3.3 RISING OIL PRICES• Meant US and European consumers were spending more of their income abroad• I effect, a redistribution from oil consuming countries t In ff t di t ib ti f il i t i to oil rich countries• But a redistribution which lowered global aggregate demand
4.4 GLOBALIZATION• Global competition for limited number of manufacturing jobs• Shifti Shifting comparative advantage compounded problems ti d t d d bl for US and Europe• One of factors contributing to growing inequality
5. GLOBAL RESERVES• Build up of reserves weakened global aggregate demand• Some of it based on precautionary savings—response to crisis exacerbating thi problem t ( i i b ti this bl too (countries with l ti ith large reserves did better)• Some of it reflecting high oil prices• Some of it part of export-led growth—most successful growth strategy
ReferencesR f• UN Commission• J. E. Stiglitz, Freefall
II. RemediesIncrease aggregate demandAddressing underlying issues• Facilitate the structural transformation • Adapting to changing comparative advantage • Helping economy move into services• Red ce ineq alit Reduce inequality• Reduce dependence on oil•R d Reduce need f global reserves d for l b l• Finish the task of fixing the financial system and underlying real estate problem
Finishing the Task of Fixing the FinancialSystem• Redirecting financial system to its core mission lending mission—lending (carrots and sticks) • Restricting speculative activities, proprietary trading (“ringfencing”)• H l i Helping community and regional b k it d i l banks • Bailout was directed at helping the big banks • More than 300 small banks have gone bankrupt, more than 800 are on the “ t h li t” th “watch list” • While investment of large firms is largely back to normal, small and medium size enterprises• Reregulating the banks • Restricting excess leverage (Basel III doesn’t go far enough, failed to understand insights of Modigliani and Miller) • Doing something about the too big to fail financial institutions too-big-to-fail • Transparency (e.g. OTC derivatives) • Prohibiting predatory lending • Stopping anti competitive practices anti-competitive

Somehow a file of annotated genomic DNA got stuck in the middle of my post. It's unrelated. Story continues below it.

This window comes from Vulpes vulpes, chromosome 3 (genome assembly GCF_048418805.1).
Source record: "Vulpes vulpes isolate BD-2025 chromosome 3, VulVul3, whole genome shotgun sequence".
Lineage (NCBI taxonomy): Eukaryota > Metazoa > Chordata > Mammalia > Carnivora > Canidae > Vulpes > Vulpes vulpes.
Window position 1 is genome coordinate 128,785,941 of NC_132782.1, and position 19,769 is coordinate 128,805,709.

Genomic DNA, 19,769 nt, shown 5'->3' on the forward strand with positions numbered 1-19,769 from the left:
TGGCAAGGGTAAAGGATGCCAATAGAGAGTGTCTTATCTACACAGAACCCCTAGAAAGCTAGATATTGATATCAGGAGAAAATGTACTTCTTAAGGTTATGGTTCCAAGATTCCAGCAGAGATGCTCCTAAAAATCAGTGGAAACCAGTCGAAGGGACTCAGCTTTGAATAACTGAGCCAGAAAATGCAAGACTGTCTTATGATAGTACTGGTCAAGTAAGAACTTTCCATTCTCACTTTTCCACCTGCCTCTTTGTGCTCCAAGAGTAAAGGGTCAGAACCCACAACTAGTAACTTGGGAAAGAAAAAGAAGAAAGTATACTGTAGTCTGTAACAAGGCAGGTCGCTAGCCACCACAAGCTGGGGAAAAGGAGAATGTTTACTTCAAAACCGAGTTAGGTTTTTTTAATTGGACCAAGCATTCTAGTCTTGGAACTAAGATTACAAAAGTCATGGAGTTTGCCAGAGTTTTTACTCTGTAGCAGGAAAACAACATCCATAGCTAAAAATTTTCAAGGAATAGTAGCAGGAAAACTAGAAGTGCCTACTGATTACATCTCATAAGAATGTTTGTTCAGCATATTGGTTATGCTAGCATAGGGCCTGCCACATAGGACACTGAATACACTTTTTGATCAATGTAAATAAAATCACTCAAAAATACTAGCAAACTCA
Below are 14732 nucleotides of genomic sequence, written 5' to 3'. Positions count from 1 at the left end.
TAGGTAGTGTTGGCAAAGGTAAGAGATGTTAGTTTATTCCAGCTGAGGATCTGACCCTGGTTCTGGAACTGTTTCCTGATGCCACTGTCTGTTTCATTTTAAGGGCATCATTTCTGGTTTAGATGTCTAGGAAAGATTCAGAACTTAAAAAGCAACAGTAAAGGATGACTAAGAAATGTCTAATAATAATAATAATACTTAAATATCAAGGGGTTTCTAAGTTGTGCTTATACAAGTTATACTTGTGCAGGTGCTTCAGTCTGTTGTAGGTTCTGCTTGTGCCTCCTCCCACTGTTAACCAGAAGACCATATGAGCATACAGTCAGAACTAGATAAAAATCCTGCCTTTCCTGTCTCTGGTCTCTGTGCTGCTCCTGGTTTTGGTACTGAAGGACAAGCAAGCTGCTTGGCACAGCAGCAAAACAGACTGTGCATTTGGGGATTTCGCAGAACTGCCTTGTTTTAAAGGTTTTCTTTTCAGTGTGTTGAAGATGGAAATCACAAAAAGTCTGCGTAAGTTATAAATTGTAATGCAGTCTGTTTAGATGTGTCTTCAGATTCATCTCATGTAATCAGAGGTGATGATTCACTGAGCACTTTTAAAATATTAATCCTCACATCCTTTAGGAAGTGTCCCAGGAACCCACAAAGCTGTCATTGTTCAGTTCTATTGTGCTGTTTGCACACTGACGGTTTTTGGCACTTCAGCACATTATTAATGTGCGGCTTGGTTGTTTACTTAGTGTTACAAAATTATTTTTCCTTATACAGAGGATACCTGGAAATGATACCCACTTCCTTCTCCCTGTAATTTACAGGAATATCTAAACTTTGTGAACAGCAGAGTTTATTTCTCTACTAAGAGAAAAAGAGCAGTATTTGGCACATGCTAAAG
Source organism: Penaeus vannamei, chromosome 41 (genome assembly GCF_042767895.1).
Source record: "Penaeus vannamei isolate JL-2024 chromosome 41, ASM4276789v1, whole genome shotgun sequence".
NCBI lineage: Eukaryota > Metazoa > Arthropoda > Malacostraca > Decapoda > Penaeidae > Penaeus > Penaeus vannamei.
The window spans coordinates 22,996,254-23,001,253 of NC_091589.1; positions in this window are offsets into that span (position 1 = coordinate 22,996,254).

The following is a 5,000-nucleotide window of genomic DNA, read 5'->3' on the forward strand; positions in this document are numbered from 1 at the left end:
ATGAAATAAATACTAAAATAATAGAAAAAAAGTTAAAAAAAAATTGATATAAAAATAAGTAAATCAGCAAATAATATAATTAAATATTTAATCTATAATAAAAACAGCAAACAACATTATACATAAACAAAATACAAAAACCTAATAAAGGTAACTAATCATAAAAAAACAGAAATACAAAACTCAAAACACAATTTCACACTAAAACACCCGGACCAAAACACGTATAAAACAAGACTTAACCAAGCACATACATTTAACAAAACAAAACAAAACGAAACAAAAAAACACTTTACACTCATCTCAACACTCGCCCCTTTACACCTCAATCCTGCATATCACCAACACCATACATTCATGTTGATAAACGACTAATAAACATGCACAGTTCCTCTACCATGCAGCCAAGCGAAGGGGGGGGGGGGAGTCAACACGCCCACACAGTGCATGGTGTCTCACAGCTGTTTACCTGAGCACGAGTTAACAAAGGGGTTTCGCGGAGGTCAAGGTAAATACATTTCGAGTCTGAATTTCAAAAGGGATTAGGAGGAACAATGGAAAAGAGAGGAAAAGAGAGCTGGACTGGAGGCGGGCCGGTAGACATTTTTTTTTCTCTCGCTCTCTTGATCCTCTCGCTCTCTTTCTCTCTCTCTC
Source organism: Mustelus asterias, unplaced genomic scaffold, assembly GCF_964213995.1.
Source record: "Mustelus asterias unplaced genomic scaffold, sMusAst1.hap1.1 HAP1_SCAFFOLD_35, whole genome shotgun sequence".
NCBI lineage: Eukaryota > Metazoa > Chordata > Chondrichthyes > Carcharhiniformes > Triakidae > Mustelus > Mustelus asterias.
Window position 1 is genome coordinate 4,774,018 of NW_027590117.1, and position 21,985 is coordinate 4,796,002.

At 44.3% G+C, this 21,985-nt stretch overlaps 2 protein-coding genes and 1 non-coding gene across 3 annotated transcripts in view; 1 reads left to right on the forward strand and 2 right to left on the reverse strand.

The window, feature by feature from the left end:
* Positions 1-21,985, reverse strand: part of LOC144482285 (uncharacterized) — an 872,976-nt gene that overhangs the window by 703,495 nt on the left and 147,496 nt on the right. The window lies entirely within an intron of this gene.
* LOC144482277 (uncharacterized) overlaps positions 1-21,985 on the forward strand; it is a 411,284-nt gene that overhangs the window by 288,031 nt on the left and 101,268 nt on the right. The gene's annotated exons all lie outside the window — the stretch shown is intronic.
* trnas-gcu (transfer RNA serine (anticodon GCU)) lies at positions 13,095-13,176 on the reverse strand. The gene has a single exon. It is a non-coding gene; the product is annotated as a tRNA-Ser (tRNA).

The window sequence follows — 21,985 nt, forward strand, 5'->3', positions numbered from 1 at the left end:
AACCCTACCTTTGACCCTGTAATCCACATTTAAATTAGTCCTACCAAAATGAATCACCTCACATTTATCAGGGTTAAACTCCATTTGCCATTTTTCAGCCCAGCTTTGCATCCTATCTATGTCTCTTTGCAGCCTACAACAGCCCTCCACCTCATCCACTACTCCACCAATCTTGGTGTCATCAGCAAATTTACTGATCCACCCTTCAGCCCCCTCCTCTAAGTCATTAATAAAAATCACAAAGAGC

Mortgages• Real estate markets continues to fall• Foreclosures continue apace • Administration efforts inadequate • More than 20% of mortgages underwater• What is needed: Homeowners Chapter 11 Homeowners’• Alternatively: carrots and sticks to get banks to restructure • Changing in accounting rules • Tax incentives
Increasing AI i Aggregate Demand D d• Government spending in a world with fiscal deficits • High return investments lower debt/GDP in medium term • Well designed tax and expenditure programs can yield balanced budget multiplier of 2-3. • Shifting composition of taxes and expenditures can increase GDP• Cutbacks in spending can impede transition • Especially since two of critical services (education and health) are typically government fi i ll financed d
Design f StimulusD i of S i l• Hi h multipliers High lti li• High job multipliers• Sensitive to sectoral/skill mix of unemployed• Money gets quickly into system • Assistance to states and localities, which otherwise would have to fire teachers t h• Addressing long term problems • Facilitating restructuring g g • Reducing inequality • Investments (infrastructure, technology, education) • Protecting the environment• Sensitive to long term nature of problem • Short term palliatives won’t work • Scope for longer term investment strategy
ObjectionsObj i• With interest rate fixed at low levels, deficits won’t crowd out private investment• Public investment crowds i private i P bli i t t d in i t investment t t• Ricardian equivalence doesn’t hold• Well-designed i W ll d i d investments i t t improve f tfuture fi fiscal position, l iti should lead to more consumption today• Savings today translates into spending tomorrow; if future periods demand constrained, increases income in future; expectation of that leads to more consumption today: with rational expectations, multipliers are larger